I’m sitting under the large, metal pavilion in a plastic chair alongside the kids. All of the other volunteers have left, so I’m alone — as I have been the past two days. Mr. Patrick sits at the front of the room, reading a story about Moses. The kids, ranging from 5 to 18 years, listen intently as I panic about the time that ticks by on my watch. 5:27 p.m., it reads. Somehow, five weeks has dwindled down to three minutes, and I am not ready to leave.
“Madam, you leave at what time?” is the question I had answered all day. All day, I’d told the kids when my taxi would arrive to take me to the airport. I followed this with assurances that I would come back, to alleviate my overwhelming guilt of leaving them behind.
This is what’s racing through my mind when the taxi horn blares.
My stomach collapses on itself and, like a robot, I get up from my seat to grab my suitcase from my room. I walk inside to see that David, a spunky 12-year-old who had clearly been outside skipping Bible study, beat me to my bags. He follows me as I head back outside to find all of the kids singing a goodbye song alongside Mr. Patrick, who takes me into his arms.
I turn around as all of the kids hug me at once. Through my tears, I see a sea of smiles looking back at me and, unlike me, I know they’re going to carry on like normal. I get in the taxi, wave my last goodbyes and begin my time of reflection during my 24-hour commute home.
“How was Africa?” is the question I get from everyone back home. I hate this question. “Amazing,” is what I feel like I have to say. But of course it was not amazing — at least not entirely. There is nothing amazing about watching kids get gifted their new pair of underwear to use for the next few weeks. There is nothing amazing about treating a boy’s split-open leg with only Germ-X, as he screams and pleads for you to stop. There is nothing amazing about an orphan crisis.
Savior Children Foundation, located in Kasoa, Ghana, is both a home to roughly 40 orphaned children and a free school to 600 more. It was founded by a man named Patrick Nwodobeh who, in 2011, along with his wife and four children, decided to start taking in children who had nowhere else to go. They all lived in a single room that served as both their home and their classroom, sleeping together on mats on the floor. He took care of them with money he earned from a farm he managed, which eventually ran out.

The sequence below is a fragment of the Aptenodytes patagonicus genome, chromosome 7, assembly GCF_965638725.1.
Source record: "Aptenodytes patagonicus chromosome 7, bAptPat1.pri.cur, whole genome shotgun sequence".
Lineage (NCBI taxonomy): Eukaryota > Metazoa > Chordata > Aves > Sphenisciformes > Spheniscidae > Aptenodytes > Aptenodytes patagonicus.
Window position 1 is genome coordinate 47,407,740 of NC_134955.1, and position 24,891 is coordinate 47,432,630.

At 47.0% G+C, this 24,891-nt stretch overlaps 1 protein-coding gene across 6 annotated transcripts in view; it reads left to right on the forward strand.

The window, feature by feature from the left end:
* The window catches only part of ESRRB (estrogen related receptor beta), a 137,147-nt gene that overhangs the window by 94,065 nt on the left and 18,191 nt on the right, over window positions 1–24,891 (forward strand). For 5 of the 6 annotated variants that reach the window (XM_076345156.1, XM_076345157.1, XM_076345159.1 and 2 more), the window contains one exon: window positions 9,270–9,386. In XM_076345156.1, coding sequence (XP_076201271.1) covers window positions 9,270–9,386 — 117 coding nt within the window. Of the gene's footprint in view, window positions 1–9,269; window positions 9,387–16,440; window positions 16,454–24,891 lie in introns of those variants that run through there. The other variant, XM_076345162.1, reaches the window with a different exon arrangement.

When Patrick found that he barely had enough to feed the kids, he decided to shut himself in a room where he fasted and prayed for days. Shortly after he emerged from his fasting, he encountered a woman who worked for International Volunteer Headquarters. She quickly saw that Patrick was a deserving candidate to receive volunteer assistance and, after an evaluation period, began placing volunteers at the foundation. Now, after years of continual donations and volunteer assistance, the foundation has 18 classrooms, a kitchen, and two large bedrooms for the boys and girls.
My decision to volunteer in Ghana stemmed from my fascination with the culture, my love for kids and a desire to dedicate a summer to something that didn’t revolve around myself. In college, it’s easy to get swept up in making sure that you look the best, maintain the best GPA, get the best internships and so on. I found myself feeling selfish and trapped, and I needed a complete escape. So I did my research, found a credible volunteer program in Ghana and booked a solo plane ticket.
The days were long, the work was strenuous, and there were times that my patience was tested. But with every bathtime, dance lesson and hug goodnight, I fell in love with those kids in a way that I have never experienced before. Ghana is beautiful and filled with people who treated me like family, and made a completely foreign country feel like home. They made me want to be a better person, which is what I will try to do until the day I get to see them again.
To learn more about the kids and how you can support them, visit www.saviorchildrenfoundation.org/